Small business in South Africa will receive a boost in the coming year when the country hosts one of the primary international business congresses in Johannesburg.
Representatives from the US, Europe as well as the rest of the world are going to get together at the Sandton Convention Centre between 15 and 18 September 2012 for what will be Africa’s very first International Small Business Congress (ISBC).
The congress will be hosted in collaboration with The City of Johannesburg, Foundation for African Business and Consumer Services, Khula Enterprises and Finance and the Small Enterprise Development Agency. The congress will exhibit activities associated with small business development in South Africa and around the world.
As outlined by 2012 congress director Septi Bukula, the main objective of the conference is to expose small and medium enterprises (SMEs) to business opportunities in South Africa as well as in various areas of the world.
Those most likely to participate in the congress are SME practitioners, policymakers from government, trade associations, banks seeking to assist small businesses, small business support organisations, academics and entrepreneurs.
The congress will in addition host an exhibition where organizations can showcase and market their products and services.
The theme for the event is Fostering small business in new and high-potential industries worldwide, and will focus on getting SMEs involved with emerging industries with high-growth prospects.
First congress in Africa
Ever since the first congress in Hawaii in 1974, the ISBC has helped bring together global small business players trying to make improvements to small business practices with a distinct focus on entrepreneurs as well as their environment.
The 2012 event is a milestone for the ISBC and the continent, simply because it will be the very first time that the congress is hosted in Africa.
“ISBC recognises that South Africa is an exciting destination and Africa is an emerging global player. The ISBC is attempting to build in Africa given that it never really focused on it before,” said Bukula.
Subject areas to be discussed at next year’s congress include things like e-commerce and ways in which small firms can make use of the internet to their advantage.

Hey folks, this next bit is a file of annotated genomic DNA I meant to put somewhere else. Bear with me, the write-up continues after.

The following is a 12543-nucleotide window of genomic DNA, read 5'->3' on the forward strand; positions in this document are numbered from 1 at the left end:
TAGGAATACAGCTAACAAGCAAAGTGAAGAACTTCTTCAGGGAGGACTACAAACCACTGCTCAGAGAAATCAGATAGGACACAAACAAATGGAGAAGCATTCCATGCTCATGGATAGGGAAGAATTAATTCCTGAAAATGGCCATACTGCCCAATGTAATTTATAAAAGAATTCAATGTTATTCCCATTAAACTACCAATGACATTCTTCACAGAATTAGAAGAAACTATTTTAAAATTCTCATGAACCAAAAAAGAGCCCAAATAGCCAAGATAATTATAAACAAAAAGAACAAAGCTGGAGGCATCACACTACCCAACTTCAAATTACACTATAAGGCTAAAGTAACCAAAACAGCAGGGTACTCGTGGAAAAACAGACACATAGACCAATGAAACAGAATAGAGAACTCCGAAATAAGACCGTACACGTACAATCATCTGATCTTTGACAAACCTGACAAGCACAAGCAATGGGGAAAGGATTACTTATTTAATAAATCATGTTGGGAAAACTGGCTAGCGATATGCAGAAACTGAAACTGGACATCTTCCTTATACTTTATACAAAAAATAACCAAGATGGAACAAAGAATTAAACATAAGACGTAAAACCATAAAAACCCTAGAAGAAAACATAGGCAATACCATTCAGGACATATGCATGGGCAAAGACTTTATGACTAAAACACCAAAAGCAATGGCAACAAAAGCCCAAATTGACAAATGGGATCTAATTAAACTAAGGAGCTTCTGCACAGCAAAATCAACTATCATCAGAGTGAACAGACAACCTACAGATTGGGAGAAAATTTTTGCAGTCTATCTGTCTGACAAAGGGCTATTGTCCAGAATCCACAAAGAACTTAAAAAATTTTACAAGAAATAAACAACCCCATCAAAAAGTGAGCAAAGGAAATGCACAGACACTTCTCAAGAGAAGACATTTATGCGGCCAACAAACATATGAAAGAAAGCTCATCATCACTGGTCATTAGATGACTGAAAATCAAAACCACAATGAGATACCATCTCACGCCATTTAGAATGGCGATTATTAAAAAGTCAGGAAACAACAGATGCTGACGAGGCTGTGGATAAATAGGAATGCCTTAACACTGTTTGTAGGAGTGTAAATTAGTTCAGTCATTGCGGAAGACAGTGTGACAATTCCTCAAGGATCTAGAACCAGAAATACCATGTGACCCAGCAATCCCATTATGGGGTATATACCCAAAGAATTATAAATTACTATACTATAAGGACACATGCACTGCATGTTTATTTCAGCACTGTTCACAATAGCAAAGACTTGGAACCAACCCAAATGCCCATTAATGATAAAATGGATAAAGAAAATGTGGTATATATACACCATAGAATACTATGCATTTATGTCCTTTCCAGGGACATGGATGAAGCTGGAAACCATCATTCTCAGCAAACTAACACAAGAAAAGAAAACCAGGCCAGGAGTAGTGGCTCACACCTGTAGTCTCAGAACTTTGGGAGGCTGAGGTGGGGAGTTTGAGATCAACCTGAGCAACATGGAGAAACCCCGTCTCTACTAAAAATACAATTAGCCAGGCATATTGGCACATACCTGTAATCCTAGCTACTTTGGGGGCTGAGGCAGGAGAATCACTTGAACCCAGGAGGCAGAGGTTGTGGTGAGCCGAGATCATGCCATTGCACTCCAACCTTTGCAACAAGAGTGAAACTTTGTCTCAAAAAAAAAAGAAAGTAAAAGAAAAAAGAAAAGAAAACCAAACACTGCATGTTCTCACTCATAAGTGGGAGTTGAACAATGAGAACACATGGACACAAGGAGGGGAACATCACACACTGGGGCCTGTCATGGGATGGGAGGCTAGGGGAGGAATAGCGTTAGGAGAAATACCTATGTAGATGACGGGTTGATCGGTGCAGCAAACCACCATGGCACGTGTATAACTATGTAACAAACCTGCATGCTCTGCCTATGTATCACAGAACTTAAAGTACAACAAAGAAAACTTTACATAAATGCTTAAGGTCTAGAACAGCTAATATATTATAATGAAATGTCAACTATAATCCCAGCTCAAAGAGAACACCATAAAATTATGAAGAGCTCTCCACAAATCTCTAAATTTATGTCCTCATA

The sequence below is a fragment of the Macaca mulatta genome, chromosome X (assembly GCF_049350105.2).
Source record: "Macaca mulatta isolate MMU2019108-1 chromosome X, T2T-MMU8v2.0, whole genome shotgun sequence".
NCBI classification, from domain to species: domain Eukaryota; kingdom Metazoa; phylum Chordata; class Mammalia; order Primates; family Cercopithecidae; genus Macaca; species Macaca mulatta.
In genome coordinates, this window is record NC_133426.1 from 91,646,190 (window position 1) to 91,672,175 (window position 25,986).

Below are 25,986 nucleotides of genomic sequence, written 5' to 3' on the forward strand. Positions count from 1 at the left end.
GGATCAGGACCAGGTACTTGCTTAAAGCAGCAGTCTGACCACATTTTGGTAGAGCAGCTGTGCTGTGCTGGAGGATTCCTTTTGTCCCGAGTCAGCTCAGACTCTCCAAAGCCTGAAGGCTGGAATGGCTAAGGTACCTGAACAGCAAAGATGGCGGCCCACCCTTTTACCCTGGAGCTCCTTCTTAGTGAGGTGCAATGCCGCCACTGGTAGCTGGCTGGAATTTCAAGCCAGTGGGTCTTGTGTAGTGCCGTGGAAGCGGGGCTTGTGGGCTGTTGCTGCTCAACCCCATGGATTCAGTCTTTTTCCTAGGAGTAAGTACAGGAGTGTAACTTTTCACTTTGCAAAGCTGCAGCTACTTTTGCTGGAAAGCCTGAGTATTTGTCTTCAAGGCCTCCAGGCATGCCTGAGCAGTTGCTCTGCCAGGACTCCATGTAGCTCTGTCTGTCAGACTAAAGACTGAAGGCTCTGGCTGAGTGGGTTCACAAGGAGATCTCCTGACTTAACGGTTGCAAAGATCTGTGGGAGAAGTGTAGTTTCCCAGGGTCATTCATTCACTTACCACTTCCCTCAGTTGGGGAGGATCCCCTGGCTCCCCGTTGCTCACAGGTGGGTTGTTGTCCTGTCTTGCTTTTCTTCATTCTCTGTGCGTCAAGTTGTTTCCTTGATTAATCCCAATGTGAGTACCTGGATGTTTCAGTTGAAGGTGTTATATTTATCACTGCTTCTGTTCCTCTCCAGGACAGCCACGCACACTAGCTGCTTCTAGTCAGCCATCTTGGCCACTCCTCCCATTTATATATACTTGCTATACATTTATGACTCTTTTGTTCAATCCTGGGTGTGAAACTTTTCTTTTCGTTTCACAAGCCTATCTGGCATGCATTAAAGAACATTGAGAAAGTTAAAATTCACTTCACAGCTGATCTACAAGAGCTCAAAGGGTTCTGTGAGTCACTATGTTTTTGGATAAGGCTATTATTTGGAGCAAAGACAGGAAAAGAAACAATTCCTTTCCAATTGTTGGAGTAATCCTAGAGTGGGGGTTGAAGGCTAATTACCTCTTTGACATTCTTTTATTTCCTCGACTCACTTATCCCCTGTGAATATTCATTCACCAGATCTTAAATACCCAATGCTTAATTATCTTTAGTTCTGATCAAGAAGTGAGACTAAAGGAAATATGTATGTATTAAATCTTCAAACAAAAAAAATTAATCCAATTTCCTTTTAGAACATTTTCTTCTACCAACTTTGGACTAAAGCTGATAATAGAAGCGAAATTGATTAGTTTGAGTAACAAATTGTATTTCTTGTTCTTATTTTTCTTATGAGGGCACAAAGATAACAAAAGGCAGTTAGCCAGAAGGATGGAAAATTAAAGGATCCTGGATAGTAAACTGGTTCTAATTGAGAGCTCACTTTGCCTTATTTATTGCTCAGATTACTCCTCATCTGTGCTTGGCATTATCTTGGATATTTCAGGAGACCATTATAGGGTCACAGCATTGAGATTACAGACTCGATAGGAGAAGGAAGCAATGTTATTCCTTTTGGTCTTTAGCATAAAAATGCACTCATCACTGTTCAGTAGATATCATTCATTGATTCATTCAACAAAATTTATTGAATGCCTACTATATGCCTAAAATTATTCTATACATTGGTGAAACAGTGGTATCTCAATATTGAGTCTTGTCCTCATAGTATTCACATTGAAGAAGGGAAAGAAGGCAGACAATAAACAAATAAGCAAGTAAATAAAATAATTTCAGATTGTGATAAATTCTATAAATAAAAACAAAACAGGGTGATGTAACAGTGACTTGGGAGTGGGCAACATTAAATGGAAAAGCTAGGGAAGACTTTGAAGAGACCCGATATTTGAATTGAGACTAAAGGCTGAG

Other discussion topics will be systems to boost management capacity; gathering and disseminating information on new and high-growth opportunities; incubation and technology demonstration; along with innovation, intellectual property, and research and development capabilities.
Challenges facing SMEs
The poor condition of the current global economy has had an adverse influence on small businesses worldwide, as stated by Bukula. This will also be one of the primary talking points at next year’s congress.
“All of us are going to be exploring the impact of the current global economy. We may at the same time cover ways in which small businesses will respond to a depressed economy,” he was quoted saying.
Having said that, he added that in many cases, small businesses simply do not possess the capacity to respond to a stressed economy.
The congress will in addition deal with the issues small businesses encounter when accessing new markets, in search of finance to either start-up or expand, and operating under strict government regulations.
Even though these issues relate to small businesses worldwide, South Africa at the same time has its own hurdles. Bukula pointed out the country’s small businesses are hindered by limited skilled labour, which he attributes to the education system.
“Our entrepreneurial abilities are not very strong as a result of … education system. We do not prepare individuals to be self-employed,” he was quoted saying.
Despite the fact that government has invested a ton of money in small business development, Bukula said there exists a need to develop more entrepreneurs in the sector.
He explained that the gap can be closed if students and pupils acknowledge that becoming an entrepreneur is a viable career choice. Bukula is working together with the Department of Trade and Industry to seek out strategies to address this challenge.
Change our value system
Results of a study carried out by the University of Cape Town’s Graduate School of Business Centre for Innovation & Entrepreneurship discovered that South African students’ role-models are politicians, pop stars and sports stars. “Not a single entrepreneur ended up being listed, yet those are the ones who are the backbones of the economy and provide jobs,” Bukula stated.
This is due to entrepreneurs, particularly those who are struggling, being stigmatised by society if they fail.
He added that perceptions towards business will need to change to ones that are not scared of failure.
“Instead of stigmatising business people who struggle or fail, they ought to be inspired to try harder, try again or try something else,” said Bukula.
He discussed how individuals who have work experience together with the necessary skills and knowledge are well-equipped to start their own businesses, however they do not think of entrepreneurship as a possible option.
The main reason, he said, is a general shortage of programmes to encourage individuals to become business people.
A good way to motivate individuals to become entrepreneurs is for the government to make available incentives when starting up a business.
Entrepreneurs should be given access to existing support programmes to allow them to gain confidence knowing there is a back-up system in place.